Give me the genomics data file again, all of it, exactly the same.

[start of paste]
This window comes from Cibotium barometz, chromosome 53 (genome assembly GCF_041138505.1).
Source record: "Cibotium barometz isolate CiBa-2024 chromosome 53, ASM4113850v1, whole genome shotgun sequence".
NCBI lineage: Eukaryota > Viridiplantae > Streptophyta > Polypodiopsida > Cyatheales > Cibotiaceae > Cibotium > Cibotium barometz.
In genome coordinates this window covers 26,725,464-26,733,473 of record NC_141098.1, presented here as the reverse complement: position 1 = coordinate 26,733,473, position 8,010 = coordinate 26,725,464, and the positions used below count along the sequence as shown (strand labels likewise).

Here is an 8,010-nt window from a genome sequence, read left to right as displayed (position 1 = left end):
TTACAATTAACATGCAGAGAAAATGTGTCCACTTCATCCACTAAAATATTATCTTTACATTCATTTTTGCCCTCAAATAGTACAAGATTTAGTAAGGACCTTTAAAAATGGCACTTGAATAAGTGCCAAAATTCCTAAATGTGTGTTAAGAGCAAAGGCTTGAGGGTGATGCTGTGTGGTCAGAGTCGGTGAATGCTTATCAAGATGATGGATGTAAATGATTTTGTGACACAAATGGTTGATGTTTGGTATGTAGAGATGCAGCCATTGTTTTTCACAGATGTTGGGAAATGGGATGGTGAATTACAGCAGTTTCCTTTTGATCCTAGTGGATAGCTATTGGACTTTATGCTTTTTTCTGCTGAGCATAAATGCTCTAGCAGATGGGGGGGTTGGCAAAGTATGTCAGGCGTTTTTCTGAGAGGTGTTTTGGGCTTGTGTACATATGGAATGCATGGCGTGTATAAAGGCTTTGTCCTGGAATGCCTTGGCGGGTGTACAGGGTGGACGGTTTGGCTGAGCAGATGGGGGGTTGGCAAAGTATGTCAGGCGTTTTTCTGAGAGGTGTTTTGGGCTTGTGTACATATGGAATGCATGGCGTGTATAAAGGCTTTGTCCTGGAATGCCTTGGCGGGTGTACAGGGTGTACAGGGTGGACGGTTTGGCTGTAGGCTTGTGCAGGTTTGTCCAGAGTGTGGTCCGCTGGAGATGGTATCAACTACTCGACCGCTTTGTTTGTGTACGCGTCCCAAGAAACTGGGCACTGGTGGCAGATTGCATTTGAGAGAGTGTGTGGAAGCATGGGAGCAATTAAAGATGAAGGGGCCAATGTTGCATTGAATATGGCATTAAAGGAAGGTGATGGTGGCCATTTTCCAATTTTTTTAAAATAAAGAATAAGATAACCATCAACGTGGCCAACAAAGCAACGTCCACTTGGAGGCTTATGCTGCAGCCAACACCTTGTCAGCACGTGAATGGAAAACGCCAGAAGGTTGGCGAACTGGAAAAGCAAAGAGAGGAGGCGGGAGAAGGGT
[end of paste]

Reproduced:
This window comes from Cibotium barometz, chromosome 53 (genome assembly GCF_041138505.1).
Source record: "Cibotium barometz isolate CiBa-2024 chromosome 53, ASM4113850v1, whole genome shotgun sequence".
NCBI lineage: Eukaryota > Viridiplantae > Streptophyta > Polypodiopsida > Cyatheales > Cibotiaceae > Cibotium > Cibotium barometz.
In genome coordinates this window covers 26,725,464-26,733,473 of record NC_141098.1, presented here as the reverse complement: position 1 = coordinate 26,733,473, position 8,010 = coordinate 26,725,464, and the positions used below count along the sequence as shown (strand labels likewise).

Here is an 8,010-nt window from a genome sequence, read left to right as displayed (position 1 = left end):
TTACAATTAACATGCAGAGAAAATGTGTCCACTTCATCCACTAAAATATTATCTTTACATTCATTTTTGCCCTCAAATAGTACAAGATTTAGTAAGGACCTTTAAAAATGGCACTTGAATAAGTGCCAAAATTCCTAAATGTGTGTTAAGAGCAAAGGCTTGAGGGTGATGCTGTGTGGTCAGAGTCGGTGAATGCTTATCAAGATGATGGATGTAAATGATTTTGTGACACAAATGGTTGATGTTTGGTATGTAGAGATGCAGCCATTGTTTTTCACAGATGTTGGGAAATGGGATGGTGAATTACAGCAGTTTCCTTTTGATCCTAGTGGATAGCTATTGGACTTTATGCTTTTTTCTGCTGAGCATAAATGCTCTAGCAGATGGGGGGGTTGGCAAAGTATGTCAGGCGTTTTTCTGAGAGGTGTTTTGGGCTTGTGTACATATGGAATGCATGGCGTGTATAAAGGCTTTGTCCTGGAATGCCTTGGCGGGTGTACAGGGTGGACGGTTTGGCTGAGCAGATGGGGGGTTGGCAAAGTATGTCAGGCGTTTTTCTGAGAGGTGTTTTGGGCTTGTGTACATATGGAATGCATGGCGTGTATAAAGGCTTTGTCCTGGAATGCCTTGGCGGGTGTACAGGGTGTACAGGGTGGACGGTTTGGCTGTAGGCTTGTGCAGGTTTGTCCAGAGTGTGGTCCGCTGGAGATGGTATCAACTACTCGACCGCTTTGTTTGTGTACGCGTCCCAAGAAACTGGGCACTGGTGGCAGATTGCATTTGAGAGAGTGTGTGGAAGCATGGGAGCAATTAAAGATGAAGGGGCCAATGTTGCATTGAATATGGCATTAAAGGAAGGTGATGGTGGCCATTTTCCAATTTTTTTAAAATAAAGAATAAGATAACCATCAACGTGGCCAACAAAGCAACGTCCACTTGGAGGCTTATGCTGCAGCCAACACCTTGTCAGCACGTGAATGGAAAACGCCAGAAGGTTGGCGAACTGGAAAAGCAAAGAGAGGAGGCGGGAGAAGGGT